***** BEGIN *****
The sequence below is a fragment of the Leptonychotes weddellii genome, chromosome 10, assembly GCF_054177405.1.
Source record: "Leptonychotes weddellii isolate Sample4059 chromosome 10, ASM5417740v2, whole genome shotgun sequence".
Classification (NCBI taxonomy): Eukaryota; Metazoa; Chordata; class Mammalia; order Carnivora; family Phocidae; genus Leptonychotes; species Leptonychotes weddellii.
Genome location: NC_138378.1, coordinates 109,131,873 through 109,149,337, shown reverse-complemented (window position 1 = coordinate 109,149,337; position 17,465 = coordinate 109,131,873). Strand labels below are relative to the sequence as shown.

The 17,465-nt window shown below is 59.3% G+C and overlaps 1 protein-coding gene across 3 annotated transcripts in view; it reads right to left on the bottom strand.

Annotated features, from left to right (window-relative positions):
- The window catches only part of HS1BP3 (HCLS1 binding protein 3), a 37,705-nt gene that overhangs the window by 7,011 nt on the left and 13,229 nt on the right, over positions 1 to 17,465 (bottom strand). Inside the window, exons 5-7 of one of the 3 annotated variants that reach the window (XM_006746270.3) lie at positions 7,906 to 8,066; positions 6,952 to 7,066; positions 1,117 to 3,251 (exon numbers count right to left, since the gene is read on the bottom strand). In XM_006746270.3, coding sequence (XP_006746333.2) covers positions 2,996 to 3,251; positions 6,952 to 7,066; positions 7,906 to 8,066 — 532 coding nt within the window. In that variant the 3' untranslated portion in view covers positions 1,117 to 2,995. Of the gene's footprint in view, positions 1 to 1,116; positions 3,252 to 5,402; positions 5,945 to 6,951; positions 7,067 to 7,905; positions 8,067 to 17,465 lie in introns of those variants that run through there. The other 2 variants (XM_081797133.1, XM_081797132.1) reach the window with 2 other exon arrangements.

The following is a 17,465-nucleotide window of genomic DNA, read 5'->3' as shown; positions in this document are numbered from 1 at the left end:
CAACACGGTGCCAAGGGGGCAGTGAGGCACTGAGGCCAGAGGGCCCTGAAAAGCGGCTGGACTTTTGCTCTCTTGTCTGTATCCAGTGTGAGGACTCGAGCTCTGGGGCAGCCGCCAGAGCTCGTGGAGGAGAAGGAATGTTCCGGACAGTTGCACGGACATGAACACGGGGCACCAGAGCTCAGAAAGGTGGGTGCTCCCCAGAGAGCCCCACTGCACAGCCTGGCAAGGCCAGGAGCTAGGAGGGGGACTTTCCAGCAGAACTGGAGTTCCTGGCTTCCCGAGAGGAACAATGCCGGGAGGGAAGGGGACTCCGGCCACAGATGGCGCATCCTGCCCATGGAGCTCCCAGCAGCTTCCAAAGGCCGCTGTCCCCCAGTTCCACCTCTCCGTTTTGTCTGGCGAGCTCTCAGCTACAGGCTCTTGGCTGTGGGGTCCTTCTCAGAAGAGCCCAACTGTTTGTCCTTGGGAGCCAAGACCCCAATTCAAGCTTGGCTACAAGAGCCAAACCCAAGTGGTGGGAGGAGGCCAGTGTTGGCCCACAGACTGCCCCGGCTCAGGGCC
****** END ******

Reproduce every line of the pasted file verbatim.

The sequence below is a fragment of the Leptonychotes weddellii genome, chromosome 10, assembly GCF_054177405.1.
Source record: "Leptonychotes weddellii isolate Sample4059 chromosome 10, ASM5417740v2, whole genome shotgun sequence".
Classification (NCBI taxonomy): Eukaryota; Metazoa; Chordata; class Mammalia; order Carnivora; family Phocidae; genus Leptonychotes; species Leptonychotes weddellii.
Genome location: NC_138378.1, coordinates 109,131,873 through 109,149,337, shown reverse-complemented (window position 1 = coordinate 109,149,337; position 17,465 = coordinate 109,131,873). Strand labels below are relative to the sequence as shown.

The 17,465-nt window shown below is 59.3% G+C and overlaps 1 protein-coding gene across 3 annotated transcripts in view; it reads right to left on the bottom strand.

Annotated features, from left to right (window-relative positions):
- The window catches only part of HS1BP3 (HCLS1 binding protein 3), a 37,705-nt gene that overhangs the window by 7,011 nt on the left and 13,229 nt on the right, over positions 1 to 17,465 (bottom strand). Inside the window, exons 5-7 of one of the 3 annotated variants that reach the window (XM_006746270.3) lie at positions 7,906 to 8,066; positions 6,952 to 7,066; positions 1,117 to 3,251 (exon numbers count right to left, since the gene is read on the bottom strand). In XM_006746270.3, coding sequence (XP_006746333.2) covers positions 2,996 to 3,251; positions 6,952 to 7,066; positions 7,906 to 8,066 — 532 coding nt within the window. In that variant the 3' untranslated portion in view covers positions 1,117 to 2,995. Of the gene's footprint in view, positions 1 to 1,116; positions 3,252 to 5,402; positions 5,945 to 6,951; positions 7,067 to 7,905; positions 8,067 to 17,465 lie in introns of those variants that run through there. The other 2 variants (XM_081797133.1, XM_081797132.1) reach the window with 2 other exon arrangements.

The following is a 17,465-nucleotide window of genomic DNA, read 5'->3' as shown; positions in this document are numbered from 1 at the left end:
CAACACGGTGCCAAGGGGGCAGTGAGGCACTGAGGCCAGAGGGCCCTGAAAAGCGGCTGGACTTTTGCTCTCTTGTCTGTATCCAGTGTGAGGACTCGAGCTCTGGGGCAGCCGCCAGAGCTCGTGGAGGAGAAGGAATGTTCCGGACAGTTGCACGGACATGAACACGGGGCACCAGAGCTCAGAAAGGTGGGTGCTCCCCAGAGAGCCCCACTGCACAGCCTGGCAAGGCCAGGAGCTAGGAGGGGGACTTTCCAGCAGAACTGGAGTTCCTGGCTTCCCGAGAGGAACAATGCCGGGAGGGAAGGGGACTCCGGCCACAGATGGCGCATCCTGCCCATGGAGCTCCCAGCAGCTTCCAAAGGCCGCTGTCCCCCAGTTCCACCTCTCCGTTTTGTCTGGCGAGCTCTCAGCTACAGGCTCTTGGCTGTGGGGTCCTTCTCAGAAGAGCCCAACTGTTTGTCCTTGGGAGCCAAGACCCCAATTCAAGCTTGGCTACAAGAGCCAAACCCAAGTGGTGGGAGGAGGCCAGTGTTGGCCCACAGACTGCCCCGGCTCAGGGCC